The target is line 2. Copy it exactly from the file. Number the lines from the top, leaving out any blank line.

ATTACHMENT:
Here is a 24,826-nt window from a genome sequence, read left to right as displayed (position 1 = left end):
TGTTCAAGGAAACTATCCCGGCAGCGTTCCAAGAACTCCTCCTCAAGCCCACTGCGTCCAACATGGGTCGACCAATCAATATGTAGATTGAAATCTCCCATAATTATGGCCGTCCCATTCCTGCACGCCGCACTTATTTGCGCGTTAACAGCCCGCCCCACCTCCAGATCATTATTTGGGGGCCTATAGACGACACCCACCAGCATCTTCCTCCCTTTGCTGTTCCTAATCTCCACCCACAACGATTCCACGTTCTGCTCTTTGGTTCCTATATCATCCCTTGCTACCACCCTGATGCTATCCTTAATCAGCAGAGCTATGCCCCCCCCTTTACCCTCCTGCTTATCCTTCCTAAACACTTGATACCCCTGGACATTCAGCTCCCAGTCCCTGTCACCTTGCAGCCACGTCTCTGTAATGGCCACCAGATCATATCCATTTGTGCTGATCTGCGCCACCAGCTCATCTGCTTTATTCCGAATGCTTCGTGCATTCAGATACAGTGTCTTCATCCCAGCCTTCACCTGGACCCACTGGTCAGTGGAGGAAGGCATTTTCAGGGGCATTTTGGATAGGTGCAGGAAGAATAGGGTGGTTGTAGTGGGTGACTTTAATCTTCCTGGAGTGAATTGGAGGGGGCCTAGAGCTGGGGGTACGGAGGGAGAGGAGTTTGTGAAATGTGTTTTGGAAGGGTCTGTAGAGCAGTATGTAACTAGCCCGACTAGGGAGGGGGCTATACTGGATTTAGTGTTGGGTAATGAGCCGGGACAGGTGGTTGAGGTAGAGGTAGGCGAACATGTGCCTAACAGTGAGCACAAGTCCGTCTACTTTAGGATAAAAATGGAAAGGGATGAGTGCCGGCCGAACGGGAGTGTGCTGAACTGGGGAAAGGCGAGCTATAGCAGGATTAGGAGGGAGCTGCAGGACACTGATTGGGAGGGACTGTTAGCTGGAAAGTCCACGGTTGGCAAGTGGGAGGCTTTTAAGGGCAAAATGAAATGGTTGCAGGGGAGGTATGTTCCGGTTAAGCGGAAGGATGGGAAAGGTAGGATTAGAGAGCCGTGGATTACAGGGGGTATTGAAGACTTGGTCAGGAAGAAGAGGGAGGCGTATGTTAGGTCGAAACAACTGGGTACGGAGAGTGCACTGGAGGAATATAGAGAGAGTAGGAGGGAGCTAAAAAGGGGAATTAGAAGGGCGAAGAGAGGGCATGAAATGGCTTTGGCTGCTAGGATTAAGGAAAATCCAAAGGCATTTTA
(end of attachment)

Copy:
TGTTCAAGGAAACTATCCCGGCAGCGTTCCAAGAACTCCTCCTCAAGCCCACTGCGTCCAACATGGGTCGACCAATCAATATGTAGATTGAAATCTCCCATAATTATGGCCGTCCCATTCCTGCACGCCGCACTTATTTGCGCGTTAACAGCCCGCCCCACCTCCAGATCATTATTTGGGGGCCTATAGACGACACCCACCAGCATCTTCCTCCCTTTGCTGTTCCTAATCTCCACCCACAACGATTCCACGTTCTGCTCTTTGGTTCCTATATCATCCCTTGCTACCACCCTGATGCTATCCTTAATCAGCAGAGCTATGCCCCCCCCTTTACCCTCCTGCTTATCCTTCCTAAACACTTGATACCCCTGGACATTCAGCTCCCAGTCCCTGTCACCTTGCAGCCACGTCTCTGTAATGGCCACCAGATCATATCCATTTGTGCTGATCTGCGCCACCAGCTCATCTGCTTTATTCCGAATGCTTCGTGCATTCAGATACAGTGTCTTCATCCCAGCCTTCACCTGGACCCACTGGTCAGTGGAGGAAGGCATTTTCAGGGGCATTTTGGATAGGTGCAGGAAGAATAGGGTGGTTGTAGTGGGTGACTTTAATCTTCCTGGAGTGAATTGGAGGGGGCCTAGAGCTGGGGGTACGGAGGGAGAGGAGTTTGTGAAATGTGTTTTGGAAGGGTCTGTAGAGCAGTATGTAACTAGCCCGACTAGGGAGGGGGCTATACTGGATTTAGTGTTGGGTAATGAGCCGGGACAGGTGGTTGAGGTAGAGGTAGGCGAACATGTGCCTAACAGTGAGCACAAGTCCGTCTACTTTAGGATAAAAATGGAAAGGGATGAGTGCCGGCCGAACGGGAGTGTGCTGAACTGGGGAAAGGCGAGCTATAGCAGGATTAGGAGGGAGCTGCAGGACACTGATTGGGAGGGACTGTTAGCTGGAAAGTCCACGGTTGGCAAGTGGGAGGCTTTTAAGGGCAAAATGAAATGGTTGCAGGGGAGGTATGTTCCGGTTAAGCGGAAGGATGGGAAAGGTAGGATTAGAGAGCCGTGGATTACAGGGGGTATTGAAGACTTGGTCAGGAAGAAGAGGGAGGCGTATGTTAGGTCGAAACAACTGGGTACGGAGAGTGCACTGGAGGAATATAGAGAGAGTAGGAGGGAGCTAAAAAGGGGAATTAGAAGGGCGAAGAGAGGGCATGAAATGGCTTTGGCTGCTAGGATTAAGGAAAATCCAAAGGCATTTTA